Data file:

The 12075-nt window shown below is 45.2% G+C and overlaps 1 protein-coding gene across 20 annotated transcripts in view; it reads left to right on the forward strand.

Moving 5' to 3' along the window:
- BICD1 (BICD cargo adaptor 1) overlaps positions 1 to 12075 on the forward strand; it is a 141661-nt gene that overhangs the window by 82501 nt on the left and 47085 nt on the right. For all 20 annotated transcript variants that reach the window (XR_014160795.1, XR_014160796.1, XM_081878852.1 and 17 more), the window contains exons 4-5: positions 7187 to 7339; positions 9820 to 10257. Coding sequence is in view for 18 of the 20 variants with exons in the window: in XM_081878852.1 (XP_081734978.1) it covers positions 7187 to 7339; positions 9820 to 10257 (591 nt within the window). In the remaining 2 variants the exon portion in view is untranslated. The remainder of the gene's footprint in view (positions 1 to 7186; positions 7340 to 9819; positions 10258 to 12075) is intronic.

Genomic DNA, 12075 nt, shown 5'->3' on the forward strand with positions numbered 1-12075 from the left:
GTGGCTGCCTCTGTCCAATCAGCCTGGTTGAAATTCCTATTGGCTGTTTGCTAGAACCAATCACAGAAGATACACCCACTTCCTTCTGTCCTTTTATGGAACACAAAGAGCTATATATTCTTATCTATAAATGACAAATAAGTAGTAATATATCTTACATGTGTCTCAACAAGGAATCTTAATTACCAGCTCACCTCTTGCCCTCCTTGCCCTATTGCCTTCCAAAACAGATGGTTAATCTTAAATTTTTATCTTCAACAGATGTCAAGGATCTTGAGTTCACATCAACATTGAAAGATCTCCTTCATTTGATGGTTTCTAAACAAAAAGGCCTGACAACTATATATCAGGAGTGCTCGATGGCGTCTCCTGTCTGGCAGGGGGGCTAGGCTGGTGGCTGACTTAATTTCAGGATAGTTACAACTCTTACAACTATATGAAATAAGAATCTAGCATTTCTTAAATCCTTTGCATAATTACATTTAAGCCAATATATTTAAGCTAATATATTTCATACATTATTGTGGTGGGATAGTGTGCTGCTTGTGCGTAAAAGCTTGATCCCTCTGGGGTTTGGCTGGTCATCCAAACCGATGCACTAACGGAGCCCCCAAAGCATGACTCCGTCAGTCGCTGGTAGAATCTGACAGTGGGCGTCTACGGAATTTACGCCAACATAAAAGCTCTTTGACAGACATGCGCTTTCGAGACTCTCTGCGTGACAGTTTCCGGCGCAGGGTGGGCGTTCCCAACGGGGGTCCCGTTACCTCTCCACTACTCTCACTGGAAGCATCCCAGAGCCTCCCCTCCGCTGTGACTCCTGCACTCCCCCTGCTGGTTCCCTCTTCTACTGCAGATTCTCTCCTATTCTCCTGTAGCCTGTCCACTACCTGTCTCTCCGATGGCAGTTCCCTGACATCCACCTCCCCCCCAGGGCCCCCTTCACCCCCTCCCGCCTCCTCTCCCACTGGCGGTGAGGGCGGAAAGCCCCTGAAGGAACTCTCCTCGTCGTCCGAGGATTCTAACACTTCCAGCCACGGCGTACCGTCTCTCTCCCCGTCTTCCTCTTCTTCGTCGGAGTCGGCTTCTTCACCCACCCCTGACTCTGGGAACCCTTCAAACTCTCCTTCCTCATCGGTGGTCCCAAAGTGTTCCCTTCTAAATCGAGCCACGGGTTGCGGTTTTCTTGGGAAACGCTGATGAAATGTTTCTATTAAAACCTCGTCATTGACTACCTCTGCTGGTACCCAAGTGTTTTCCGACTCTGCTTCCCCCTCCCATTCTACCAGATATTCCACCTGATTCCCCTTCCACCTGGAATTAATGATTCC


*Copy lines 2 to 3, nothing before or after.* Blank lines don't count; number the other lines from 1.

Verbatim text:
Moving 5' to 3' along the window:
- BICD1 (BICD cargo adaptor 1) overlaps positions 1 to 12075 on the forward strand; it is a 141661-nt gene that overhangs the window by 82501 nt on the left and 47085 nt on the right. For all 20 annotated transcript variants that reach the window (XR_014160795.1, XR_014160796.1, XM_081878852.1 and 17 more), the window contains exons 4-5: positions 7187 to 7339; positions 9820 to 10257. Coding sequence is in view for 18 of the 20 variants with exons in the window: in XM_081878852.1 (XP_081734978.1) it covers positions 7187 to 7339; positions 9820 to 10257 (591 nt within the window). In the remaining 2 variants the exon portion in view is untranslated. The remainder of the gene's footprint in view (positions 1 to 7186; positions 7340 to 9819; positions 10258 to 12075) is intronic.